My Mood Leading Up to Surgery


I wanted to be really honest about the specific fears and feelings I've been having in this process, because BOY has there been a range. If I had sat down to write this post a week ago, it would have been frantic and probably pretty painful to read. (Especially painful for me to read later on!) I think I am in a pretty peaceful, restful place as I head into surgery and that is a huge relief. But WOWOWOWOW, peaceful is not how I'd describe the experience as a whole.

There have been some elements of this "journey" that I've chosen to keep private -- I want to share, but I am also not trying to be a reality show. It's important for me to keep some things to myself and my family. Sharing any of it has been really vulnerable. But I've connected with so many wonderful women who are going through this, have been through this, have a friend or family member who has been affected by cancer... I also feel like, why share that a surgery is occurring and then totally close off?

So in that spirit, here's some honesty: I have been terrified to my core and pretty angry the entire way. From filling out the contact form on the surgeon's website, to the first appointment... my hands have been shaky and I've been a little pissed off.

First, the anger: I discovered early on that after I'd have any appointment, whether a consultation or a cancer screening, I would get in the car and be super agitated. Like enraged, annoyed, irritated at the world. It would take all day, and I'd be poked and prodded and asked questions. And I prefer to be left alone, all of the time. A surgery of this scale does not afford the luxury of being left alone. Tim would ask me what I wanted for dinner and I would be rude; frustrated at having to answer yet another question. And then I would be furious with myself for being rude to the nicest husband in the world. I started setting aside time for myself after each appointment so that I could relax and be at ease. (Occasionally that meant just stewing on the sofa, but eventually I'd get to the other side.) In hindsight, I think it was the fear I was facing emerging in a different way. Instead of being openly fearful or afraid, the emotion would manifest in a more aggressive, fighter-esque way.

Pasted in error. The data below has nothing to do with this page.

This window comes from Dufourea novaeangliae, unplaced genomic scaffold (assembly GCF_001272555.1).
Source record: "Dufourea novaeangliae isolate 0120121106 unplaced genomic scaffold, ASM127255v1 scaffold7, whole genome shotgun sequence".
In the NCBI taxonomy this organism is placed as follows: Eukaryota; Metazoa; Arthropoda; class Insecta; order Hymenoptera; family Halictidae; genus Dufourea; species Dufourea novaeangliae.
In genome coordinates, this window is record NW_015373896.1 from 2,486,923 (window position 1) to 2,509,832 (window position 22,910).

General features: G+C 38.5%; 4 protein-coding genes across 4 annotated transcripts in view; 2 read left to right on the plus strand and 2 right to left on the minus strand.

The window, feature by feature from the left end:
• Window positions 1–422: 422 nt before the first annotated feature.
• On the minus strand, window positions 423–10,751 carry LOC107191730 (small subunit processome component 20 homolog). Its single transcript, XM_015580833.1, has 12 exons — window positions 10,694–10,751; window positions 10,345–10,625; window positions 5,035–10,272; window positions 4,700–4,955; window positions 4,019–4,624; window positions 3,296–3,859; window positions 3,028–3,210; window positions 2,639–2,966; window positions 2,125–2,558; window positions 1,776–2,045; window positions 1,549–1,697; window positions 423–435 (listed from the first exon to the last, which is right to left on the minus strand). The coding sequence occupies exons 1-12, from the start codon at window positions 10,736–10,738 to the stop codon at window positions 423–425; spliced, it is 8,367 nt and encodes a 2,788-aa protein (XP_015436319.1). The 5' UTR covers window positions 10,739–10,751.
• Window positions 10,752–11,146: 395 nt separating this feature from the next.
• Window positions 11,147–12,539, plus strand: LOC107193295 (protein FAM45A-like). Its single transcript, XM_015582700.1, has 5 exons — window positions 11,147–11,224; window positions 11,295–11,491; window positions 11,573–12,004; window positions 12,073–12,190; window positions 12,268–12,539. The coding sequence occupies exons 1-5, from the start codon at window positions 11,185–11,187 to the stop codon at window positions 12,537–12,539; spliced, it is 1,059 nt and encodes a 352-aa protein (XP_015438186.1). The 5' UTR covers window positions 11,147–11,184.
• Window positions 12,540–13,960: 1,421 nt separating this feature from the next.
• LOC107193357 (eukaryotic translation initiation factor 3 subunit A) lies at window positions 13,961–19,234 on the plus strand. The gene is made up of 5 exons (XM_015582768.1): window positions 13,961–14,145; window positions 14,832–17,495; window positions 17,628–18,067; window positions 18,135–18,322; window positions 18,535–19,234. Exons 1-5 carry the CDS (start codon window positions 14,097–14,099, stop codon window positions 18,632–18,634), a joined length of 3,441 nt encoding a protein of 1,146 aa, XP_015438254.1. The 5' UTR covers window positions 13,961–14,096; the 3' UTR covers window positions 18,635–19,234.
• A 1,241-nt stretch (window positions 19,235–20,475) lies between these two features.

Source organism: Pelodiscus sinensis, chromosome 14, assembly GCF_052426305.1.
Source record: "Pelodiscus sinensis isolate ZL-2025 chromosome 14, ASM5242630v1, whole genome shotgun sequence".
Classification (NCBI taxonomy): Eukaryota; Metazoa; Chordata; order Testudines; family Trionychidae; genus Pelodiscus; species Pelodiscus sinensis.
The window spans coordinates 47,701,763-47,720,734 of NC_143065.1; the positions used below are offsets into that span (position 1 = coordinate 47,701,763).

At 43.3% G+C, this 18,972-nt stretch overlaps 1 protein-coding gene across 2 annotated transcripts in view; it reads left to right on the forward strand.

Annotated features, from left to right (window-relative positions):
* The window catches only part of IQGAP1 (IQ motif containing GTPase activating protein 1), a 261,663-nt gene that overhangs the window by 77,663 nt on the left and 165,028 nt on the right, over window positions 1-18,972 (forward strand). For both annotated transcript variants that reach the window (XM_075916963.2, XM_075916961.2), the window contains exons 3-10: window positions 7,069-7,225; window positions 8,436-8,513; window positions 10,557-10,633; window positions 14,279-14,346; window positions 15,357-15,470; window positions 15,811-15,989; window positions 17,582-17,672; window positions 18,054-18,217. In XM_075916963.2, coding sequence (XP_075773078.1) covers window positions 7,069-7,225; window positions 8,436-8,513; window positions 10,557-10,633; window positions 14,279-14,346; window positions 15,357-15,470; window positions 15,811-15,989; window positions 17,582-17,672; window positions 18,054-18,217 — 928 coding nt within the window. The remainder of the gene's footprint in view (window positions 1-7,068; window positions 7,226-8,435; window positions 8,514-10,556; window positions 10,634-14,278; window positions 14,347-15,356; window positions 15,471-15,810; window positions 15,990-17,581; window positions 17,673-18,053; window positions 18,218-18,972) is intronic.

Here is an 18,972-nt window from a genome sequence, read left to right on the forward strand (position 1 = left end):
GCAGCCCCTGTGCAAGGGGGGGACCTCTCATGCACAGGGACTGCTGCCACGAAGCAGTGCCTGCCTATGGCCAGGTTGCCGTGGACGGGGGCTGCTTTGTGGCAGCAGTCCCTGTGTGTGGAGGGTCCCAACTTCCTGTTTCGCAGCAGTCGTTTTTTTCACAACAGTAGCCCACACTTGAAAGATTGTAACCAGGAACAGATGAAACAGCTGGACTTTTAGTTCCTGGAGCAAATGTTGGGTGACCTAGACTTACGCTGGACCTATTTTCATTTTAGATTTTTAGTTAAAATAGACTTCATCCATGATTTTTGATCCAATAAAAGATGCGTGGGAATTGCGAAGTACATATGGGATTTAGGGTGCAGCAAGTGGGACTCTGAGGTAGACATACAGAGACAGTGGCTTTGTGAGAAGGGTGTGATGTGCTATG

So the fear. You guys, WTF. There was about a week where I just didn't sleep. If I did finally doze off, I would wake up in a cold sweat, mentally going over a list of all the things I was terrified of. I keep a journal by my bed and on one particularly insane night (let's call it what it was, during a panic attack in which I stopped breathing entirely), I scribbled down all of the thoughts racing through my head. They ranged from big: "What if I wake up on the operating table?" to idiotic: "What if the surgery goes really really long and Tim gets a parking ticket?" I have spent hours on this LOOP, going through every worst-case-scenario moment. (More gems include: "What if the big earthquake happens while I am under anesthesia and everyone dies?" "What if my body rejects the implants?" "I couldn't handle the minor irritation of a breast biopsy, how on god's green earth will I manage this pain?" "What if, since I shared this with the public, people just look at my chest when they see me?" "What if I do all of this and then just get a different kind of cancer?")

I started meditating (using the Calm app) and not-so-shokcingly, that helped to ease things. I also allowed myself to just feel everything, every single moment of panic and fear and confusion and doubt. I would just ride the waves of whatever emotions would emerge. I also got into a major fitness mode, I think because I was afraid of my physical restraints after the surgery. So during one of my pilates classes, I felt so strong, like I hadn't felt that strong in a workout class probably ever. Something mentally clicked into place that my body is strong and powerful and I am so capable, and the fear lessened a little bit then as well.